A diamond ring, Sterlé, French, circa 1950. Photo Bonhams
centering a rectangular-cut diamond, weighing 7.29 carats, within a cross-over bombé mounting of pavé-set round brilliant and baguette-cut diamonds, completed by a shank textured with rope-twist design; signed Sterlé Paris, no. 9072; remaining diamonds weighing approximately: 3.30 carats total; mounted in platinum; size 3 1/2 - Estimate: US$50,000 - 70,000
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In 1905 Pierre Sterlé was born into a family of French financiers. His father perished during World War I, leaving his uncle, a jeweler at Rue de Castiglione, as a paternal figure. These turn of events and living in the environment of creativity helped forge his career path. Initially he worked for other jewelry houses such as Boucheron, Chaumet, Kirby, Ostertag and Puifocat, before opening his studio in 1934, on the Rue Sainte-Anne. Five years later, he had begun to accept commissions from private clientele. By 1945, Sterlé was considered an exclusive jeweler. Adamant about not displaying his work in a shop window, he moved to the third floor at the Avenue de l'Opera, near the Place Vendome to better serve his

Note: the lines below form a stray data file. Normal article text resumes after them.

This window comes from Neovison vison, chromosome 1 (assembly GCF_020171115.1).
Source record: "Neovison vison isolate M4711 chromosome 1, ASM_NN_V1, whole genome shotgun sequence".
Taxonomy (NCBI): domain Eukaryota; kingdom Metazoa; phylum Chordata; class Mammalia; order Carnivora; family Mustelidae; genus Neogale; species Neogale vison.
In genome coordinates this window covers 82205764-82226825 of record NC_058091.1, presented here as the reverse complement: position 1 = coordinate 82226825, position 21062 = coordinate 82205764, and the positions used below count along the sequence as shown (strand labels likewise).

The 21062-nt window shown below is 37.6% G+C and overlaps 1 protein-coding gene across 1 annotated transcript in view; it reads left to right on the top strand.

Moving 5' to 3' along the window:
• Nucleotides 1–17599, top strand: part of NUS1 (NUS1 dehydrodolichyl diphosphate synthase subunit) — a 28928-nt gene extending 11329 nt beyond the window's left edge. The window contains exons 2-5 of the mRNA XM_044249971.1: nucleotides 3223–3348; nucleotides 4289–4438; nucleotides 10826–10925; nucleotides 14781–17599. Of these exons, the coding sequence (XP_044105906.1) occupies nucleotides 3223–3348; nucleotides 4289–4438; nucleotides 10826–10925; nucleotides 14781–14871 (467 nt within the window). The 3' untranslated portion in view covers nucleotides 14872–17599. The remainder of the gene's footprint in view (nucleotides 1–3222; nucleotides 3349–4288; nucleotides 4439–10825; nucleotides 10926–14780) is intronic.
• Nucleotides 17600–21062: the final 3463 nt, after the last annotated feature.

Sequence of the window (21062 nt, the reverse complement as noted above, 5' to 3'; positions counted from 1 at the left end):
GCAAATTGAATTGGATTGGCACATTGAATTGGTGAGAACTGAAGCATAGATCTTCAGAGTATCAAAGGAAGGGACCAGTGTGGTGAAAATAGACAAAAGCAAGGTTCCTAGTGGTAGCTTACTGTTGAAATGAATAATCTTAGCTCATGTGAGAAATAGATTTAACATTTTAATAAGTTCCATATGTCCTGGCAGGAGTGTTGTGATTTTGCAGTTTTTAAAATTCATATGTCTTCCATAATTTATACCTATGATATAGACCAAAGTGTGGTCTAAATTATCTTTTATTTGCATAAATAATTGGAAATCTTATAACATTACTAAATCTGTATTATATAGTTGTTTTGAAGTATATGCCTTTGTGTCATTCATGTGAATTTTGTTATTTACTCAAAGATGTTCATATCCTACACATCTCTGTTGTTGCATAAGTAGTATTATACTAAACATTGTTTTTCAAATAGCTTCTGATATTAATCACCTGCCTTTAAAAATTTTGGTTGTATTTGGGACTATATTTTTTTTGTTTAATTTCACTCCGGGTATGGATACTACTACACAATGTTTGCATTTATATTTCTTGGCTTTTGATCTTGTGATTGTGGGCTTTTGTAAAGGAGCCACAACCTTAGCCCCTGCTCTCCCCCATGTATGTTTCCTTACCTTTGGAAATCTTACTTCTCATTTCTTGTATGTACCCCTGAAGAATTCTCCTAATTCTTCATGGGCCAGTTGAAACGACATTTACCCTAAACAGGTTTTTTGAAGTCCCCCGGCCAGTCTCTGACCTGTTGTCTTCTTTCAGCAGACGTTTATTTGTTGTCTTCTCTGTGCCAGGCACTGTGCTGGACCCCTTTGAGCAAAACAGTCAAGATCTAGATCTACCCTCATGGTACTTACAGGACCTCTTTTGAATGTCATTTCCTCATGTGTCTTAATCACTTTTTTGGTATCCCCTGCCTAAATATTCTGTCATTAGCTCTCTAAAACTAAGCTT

well heeled patrons.
His themes focused on birds, wings, feathers, animals and flowers along with asymmetrical and baroque designs, all set with precious and semiprecious stones. He was a master of capturing movement in his designs and utilizing color and high quality gems. In 1957, he invented "angel wire," a gold thread weaved and knotted, finished at the end of each section with a "powder" of diamonds. In the 1960s, his wife became ill, his son died in a tragic car accident and his business was failing. The combination of these unfortunate events led him to sell to the house of Chaumet. They retained him as a "technical consultant." He died in 1978.
Although Sterle's life maps out a path of creativity burdened by sorrow and punctuated with personal, professional and financial obstacles - he was successful. In 1953, he was recognized by his peers and received the DeBeers Diamond Award. The next two years, he was honored again - receiving the same award. It is from this period that the earclips and ring were designed.